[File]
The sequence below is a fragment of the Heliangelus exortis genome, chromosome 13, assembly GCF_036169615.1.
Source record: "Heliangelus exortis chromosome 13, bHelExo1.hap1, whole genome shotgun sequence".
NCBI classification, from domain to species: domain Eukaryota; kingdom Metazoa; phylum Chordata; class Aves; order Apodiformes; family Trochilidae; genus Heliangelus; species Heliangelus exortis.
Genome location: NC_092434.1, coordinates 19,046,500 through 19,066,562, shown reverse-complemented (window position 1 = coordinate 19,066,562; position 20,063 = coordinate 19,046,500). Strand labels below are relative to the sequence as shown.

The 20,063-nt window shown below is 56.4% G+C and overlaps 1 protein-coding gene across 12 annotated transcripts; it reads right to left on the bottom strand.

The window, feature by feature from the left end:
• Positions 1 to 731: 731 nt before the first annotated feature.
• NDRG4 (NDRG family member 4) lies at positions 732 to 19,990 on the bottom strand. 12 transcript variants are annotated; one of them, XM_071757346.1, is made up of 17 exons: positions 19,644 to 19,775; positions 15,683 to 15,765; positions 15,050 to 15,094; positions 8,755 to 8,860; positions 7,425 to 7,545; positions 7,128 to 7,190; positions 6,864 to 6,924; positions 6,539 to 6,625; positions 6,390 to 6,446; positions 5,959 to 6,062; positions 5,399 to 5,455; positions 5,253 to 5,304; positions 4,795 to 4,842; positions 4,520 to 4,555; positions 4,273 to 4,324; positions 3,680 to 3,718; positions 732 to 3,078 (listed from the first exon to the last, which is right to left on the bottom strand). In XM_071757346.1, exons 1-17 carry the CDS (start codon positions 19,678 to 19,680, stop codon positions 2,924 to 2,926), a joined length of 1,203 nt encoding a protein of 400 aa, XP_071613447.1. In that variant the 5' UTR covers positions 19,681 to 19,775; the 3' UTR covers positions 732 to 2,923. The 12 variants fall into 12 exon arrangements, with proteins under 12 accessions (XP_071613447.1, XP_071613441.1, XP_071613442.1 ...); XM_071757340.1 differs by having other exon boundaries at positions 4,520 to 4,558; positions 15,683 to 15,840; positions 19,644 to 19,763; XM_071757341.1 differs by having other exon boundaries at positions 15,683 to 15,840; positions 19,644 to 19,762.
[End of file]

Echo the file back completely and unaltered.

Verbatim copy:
The sequence below is a fragment of the Heliangelus exortis genome, chromosome 13, assembly GCF_036169615.1.
Source record: "Heliangelus exortis chromosome 13, bHelExo1.hap1, whole genome shotgun sequence".
NCBI classification, from domain to species: domain Eukaryota; kingdom Metazoa; phylum Chordata; class Aves; order Apodiformes; family Trochilidae; genus Heliangelus; species Heliangelus exortis.
Genome location: NC_092434.1, coordinates 19,046,500 through 19,066,562, shown reverse-complemented (window position 1 = coordinate 19,066,562; position 20,063 = coordinate 19,046,500). Strand labels below are relative to the sequence as shown.

The 20,063-nt window shown below is 56.4% G+C and overlaps 1 protein-coding gene across 12 annotated transcripts; it reads right to left on the bottom strand.

The window, feature by feature from the left end:
• Positions 1 to 731: 731 nt before the first annotated feature.
• NDRG4 (NDRG family member 4) lies at positions 732 to 19,990 on the bottom strand. 12 transcript variants are annotated; one of them, XM_071757346.1, is made up of 17 exons: positions 19,644 to 19,775; positions 15,683 to 15,765; positions 15,050 to 15,094; positions 8,755 to 8,860; positions 7,425 to 7,545; positions 7,128 to 7,190; positions 6,864 to 6,924; positions 6,539 to 6,625; positions 6,390 to 6,446; positions 5,959 to 6,062; positions 5,399 to 5,455; positions 5,253 to 5,304; positions 4,795 to 4,842; positions 4,520 to 4,555; positions 4,273 to 4,324; positions 3,680 to 3,718; positions 732 to 3,078 (listed from the first exon to the last, which is right to left on the bottom strand). In XM_071757346.1, exons 1-17 carry the CDS (start codon positions 19,678 to 19,680, stop codon positions 2,924 to 2,926), a joined length of 1,203 nt encoding a protein of 400 aa, XP_071613447.1. In that variant the 5' UTR covers positions 19,681 to 19,775; the 3' UTR covers positions 732 to 2,923. The 12 variants fall into 12 exon arrangements, with proteins under 12 accessions (XP_071613447.1, XP_071613441.1, XP_071613442.1 ...); XM_071757340.1 differs by having other exon boundaries at positions 4,520 to 4,558; positions 15,683 to 15,840; positions 19,644 to 19,763; XM_071757341.1 differs by having other exon boundaries at positions 15,683 to 15,840; positions 19,644 to 19,762.